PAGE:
I'm currently on my fifth ThinkPad, so you could say I'm a fan. But I'd like to warn everyone that uses Linux to be careful about buying one.
I bought a T540 3 years ago that shipped with a Bay Trail processor. This processor was absolutely unusable on Linux due to this bug (https://bugzilla.kernel.org/show_bug.cgi?id=109051). Even setting max cstate to 1 resulted in regular freezes.
Not only would Lenovo not accept a return of the laptop, I could not even get them to update their Linux compatibility page to warn other users!
To this day:
- The cstate bug is not fixed, and running Linux on a Bay Trail processor will cause lockups
- Lenovo continues to recommend laptop versions that are flat out broken on Linux (https://support.lenovo.com/us/en/solutions/pd031426)
So be careful!
I wonder why the lineup of boxy, built-like-a-tank, serviceable laptops with a comfortable keyboard and plenty of room for batteries seems to have dried up. I have trouble finding such a machine with a hi-DPI screen, for instance.
If I could mount a screen from Dell XPS (3840 pixels wide) to a T420, that would be mostly it. A thunderbolt connector would be a mere nice-to-have.
The next best thing is apparently a Thinkpad Carbon, it seems to retain a good keyboard, but apparently bids farewell to the "serviceable" part: e.g. RAM is soldered on.
I wonder why other competitors don't copy the idea of having a sturdy bulky laptop with hardware switches, lots of keyboard buttons, trackpoint, and but battery. Is the market really that small?
The fundamental issue here is there was never any industry standardization for laptops like there was for desktop PCs. An ATX case (https://en.wikipedia.org/wiki/ATX) from 1995 can still be used as the enclosure for a 2018 desktop. That's 23 years. (See the "sleeper PC" subculture)
If a few component manufacturers came together and standardize component dimensions and tolerances based on something like an IBM ThinkPad, and an age of upgradeable laptops could have occurred.
I have an x230 with a mod chip that steals display port lanes so it can run a 1080p panel. Thinkpad users think outside the box to get laptops that fit their needs usually. Unfortunately I switched to a new dell XPS 13 because I need more battery life. Apples and oranges unfortunately, can't afford any of the new thinkpads with decent screens.
My x220 with an i7, 16GB of RAM and a 500GB Samsung SSD. The thing flys. Just upgraded upgraded to the newest Debian release with zero issues. Everything just works.
I have 3 or 4 of these little t60 vintage thinkpads, and they're still the ideal road machine, 10 years later.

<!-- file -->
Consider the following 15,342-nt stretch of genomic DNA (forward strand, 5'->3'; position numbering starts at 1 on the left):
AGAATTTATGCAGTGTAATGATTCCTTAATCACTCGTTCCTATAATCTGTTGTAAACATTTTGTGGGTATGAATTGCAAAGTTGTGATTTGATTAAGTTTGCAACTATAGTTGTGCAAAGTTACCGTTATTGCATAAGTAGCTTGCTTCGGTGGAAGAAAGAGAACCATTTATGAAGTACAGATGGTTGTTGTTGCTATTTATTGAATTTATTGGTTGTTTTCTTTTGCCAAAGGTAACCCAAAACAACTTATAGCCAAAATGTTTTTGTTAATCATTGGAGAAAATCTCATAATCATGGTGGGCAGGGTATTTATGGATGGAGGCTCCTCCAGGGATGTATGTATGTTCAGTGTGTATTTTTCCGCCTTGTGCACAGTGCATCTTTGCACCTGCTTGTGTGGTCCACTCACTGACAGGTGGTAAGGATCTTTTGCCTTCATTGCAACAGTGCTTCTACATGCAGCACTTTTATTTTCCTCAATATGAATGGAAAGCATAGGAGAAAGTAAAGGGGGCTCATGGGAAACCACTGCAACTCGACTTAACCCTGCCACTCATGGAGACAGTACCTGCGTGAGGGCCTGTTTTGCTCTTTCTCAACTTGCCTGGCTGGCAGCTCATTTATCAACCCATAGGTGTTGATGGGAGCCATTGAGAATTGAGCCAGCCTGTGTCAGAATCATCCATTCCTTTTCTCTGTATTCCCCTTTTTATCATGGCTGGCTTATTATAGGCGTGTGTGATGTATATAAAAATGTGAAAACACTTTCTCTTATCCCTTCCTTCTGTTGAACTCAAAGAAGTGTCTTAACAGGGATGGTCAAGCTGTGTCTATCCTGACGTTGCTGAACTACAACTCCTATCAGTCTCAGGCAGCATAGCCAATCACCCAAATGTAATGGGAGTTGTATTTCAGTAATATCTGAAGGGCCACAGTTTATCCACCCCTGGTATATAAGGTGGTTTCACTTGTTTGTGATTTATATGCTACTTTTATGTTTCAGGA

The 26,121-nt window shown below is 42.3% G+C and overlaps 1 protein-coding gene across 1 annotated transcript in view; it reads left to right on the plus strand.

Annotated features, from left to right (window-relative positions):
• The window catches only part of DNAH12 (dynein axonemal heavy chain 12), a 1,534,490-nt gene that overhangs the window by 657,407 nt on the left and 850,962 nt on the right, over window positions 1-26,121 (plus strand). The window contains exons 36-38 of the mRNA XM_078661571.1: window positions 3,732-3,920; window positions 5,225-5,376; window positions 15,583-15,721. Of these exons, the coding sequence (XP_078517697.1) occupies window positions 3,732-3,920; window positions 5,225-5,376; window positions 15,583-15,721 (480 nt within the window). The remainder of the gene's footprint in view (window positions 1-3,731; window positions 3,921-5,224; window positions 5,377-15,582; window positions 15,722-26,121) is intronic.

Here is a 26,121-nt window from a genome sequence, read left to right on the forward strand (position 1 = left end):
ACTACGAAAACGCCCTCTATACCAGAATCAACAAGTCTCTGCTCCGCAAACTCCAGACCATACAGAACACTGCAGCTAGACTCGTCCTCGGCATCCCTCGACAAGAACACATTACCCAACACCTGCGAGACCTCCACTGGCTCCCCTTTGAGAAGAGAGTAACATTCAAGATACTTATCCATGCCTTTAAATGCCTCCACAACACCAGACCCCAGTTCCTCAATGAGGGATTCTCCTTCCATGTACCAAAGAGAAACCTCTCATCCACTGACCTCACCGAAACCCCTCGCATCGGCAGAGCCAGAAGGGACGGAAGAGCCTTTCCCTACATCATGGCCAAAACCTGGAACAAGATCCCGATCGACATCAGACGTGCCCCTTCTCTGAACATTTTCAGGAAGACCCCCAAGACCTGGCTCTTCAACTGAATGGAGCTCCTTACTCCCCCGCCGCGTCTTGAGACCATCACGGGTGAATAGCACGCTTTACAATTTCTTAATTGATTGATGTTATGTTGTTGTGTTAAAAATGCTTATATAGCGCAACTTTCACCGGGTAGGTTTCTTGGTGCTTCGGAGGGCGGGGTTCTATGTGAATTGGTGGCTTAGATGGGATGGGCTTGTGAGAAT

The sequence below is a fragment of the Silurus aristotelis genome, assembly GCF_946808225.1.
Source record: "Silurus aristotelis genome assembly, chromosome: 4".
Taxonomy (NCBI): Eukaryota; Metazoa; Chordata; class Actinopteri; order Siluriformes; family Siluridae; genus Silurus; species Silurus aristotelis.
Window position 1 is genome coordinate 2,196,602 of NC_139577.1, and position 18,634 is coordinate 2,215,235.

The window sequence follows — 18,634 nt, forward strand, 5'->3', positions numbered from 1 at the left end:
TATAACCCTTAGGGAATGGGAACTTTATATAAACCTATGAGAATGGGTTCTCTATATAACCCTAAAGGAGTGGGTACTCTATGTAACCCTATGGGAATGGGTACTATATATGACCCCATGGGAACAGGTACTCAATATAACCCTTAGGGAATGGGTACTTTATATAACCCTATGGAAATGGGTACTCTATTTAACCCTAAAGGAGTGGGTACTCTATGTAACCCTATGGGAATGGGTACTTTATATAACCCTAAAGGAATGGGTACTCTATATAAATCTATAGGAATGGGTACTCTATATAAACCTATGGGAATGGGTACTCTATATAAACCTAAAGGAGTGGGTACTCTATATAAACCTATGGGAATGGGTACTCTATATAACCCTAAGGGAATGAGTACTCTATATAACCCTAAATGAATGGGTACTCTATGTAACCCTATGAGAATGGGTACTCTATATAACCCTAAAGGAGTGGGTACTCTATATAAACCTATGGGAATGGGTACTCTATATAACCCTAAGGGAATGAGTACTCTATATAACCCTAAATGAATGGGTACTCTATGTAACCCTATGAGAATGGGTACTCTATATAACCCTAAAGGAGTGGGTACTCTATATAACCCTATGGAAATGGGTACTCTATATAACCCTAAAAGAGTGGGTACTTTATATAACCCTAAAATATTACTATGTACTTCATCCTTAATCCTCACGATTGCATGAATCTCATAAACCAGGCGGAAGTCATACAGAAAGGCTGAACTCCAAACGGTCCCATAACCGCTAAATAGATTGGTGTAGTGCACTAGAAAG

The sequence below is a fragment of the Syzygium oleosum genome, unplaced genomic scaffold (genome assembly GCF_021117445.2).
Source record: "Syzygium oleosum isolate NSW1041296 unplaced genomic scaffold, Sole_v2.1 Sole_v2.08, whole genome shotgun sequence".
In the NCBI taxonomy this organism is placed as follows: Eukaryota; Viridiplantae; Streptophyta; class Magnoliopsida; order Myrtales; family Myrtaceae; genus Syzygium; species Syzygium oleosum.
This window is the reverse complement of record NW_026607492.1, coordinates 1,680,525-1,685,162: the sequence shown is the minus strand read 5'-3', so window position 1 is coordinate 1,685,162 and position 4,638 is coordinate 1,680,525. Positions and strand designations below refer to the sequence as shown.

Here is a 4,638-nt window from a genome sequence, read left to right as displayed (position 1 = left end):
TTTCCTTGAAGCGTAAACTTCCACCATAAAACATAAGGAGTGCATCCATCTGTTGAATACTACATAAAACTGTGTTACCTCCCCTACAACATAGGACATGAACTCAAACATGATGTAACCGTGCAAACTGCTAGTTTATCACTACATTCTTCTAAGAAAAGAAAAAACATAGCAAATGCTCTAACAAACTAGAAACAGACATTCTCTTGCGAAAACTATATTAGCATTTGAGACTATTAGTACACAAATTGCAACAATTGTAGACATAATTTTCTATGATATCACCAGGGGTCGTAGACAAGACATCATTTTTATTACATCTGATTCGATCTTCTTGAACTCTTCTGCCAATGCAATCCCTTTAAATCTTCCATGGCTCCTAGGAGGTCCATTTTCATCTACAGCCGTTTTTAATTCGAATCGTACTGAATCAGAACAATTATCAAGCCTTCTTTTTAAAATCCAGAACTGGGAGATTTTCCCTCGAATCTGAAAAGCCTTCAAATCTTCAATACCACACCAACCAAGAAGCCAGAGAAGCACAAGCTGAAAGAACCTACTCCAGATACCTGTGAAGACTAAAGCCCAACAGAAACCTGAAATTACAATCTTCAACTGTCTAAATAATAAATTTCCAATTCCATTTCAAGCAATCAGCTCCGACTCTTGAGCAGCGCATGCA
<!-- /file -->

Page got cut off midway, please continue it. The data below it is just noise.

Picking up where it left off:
You can pick a used one up on eBay for less than $200, then spend another hundred or so dropping in a new keyboard, 8gb memory, and a TB SSD. Then you can stuff it into the bottom of your backpack and sit on it while taking the slow boat up the Mekong.
Whenever I head off somewhere sketchy enough to worry about the safety or smooshability of the $2500 dev machine, I'm on eBay grabbing a new one.
Now I have a new final step in the process.
There are so many of these dream ThinkPad builds. It's a testament to the community that the fanboys don't just complain, they find ways to build the things.
I'm loving Archlinux on my new 8th gen T480s https://www.youtube.com/watch?v=gRvYTLntgv4&list=PLiKgVPlhUN...
For university I got a T450 a while ago. Probably the best laptop I ever had. It runs linux flawlessly (and I mean it, booting straight from a Knoppix ISO Image from 2.3 kernel times is no problem as much as booting a modern 4.15 kernel)
It seems they have somewhat fubar'd some of the newer and cheaper releases. I do however recommend to atleast try the more business oriented variants, usually they contain less crap.
I also find it disappointing that nobody else builds laptops like the Thinkpad. All I want from a good laptop is A) sturdy B) nipple mouse and C) long battery life.
Can I trust them? I have trust issues with Chinese (botnets, backdoor in bios etc.)
The article mentions Thunderbolt 3. Let's not get overexcited: these do not have Thunderbolt 3.
I have a GPD Pocket, and I love it. Its a unibody laptop with a great screen, passable keyboard, and so on.
Its user serviceable - very easy to open up.
What I'd love: if some bright and talented hardware engineer could produce an upgrade board for it, so I could swap out the existing PCB for a newer CPU.
I'm sure this would be a successful project for some budding hacker!
I hope I never have to do something like this to keep my beloved 2015 Macbook Pro alive.
My first choice was a thinkpad. My second choice was a macbook.
I bought ThinkPad in 2013. Highly disappointed. Won't buy again.
If only I could have a decent ThinkPad running OSX...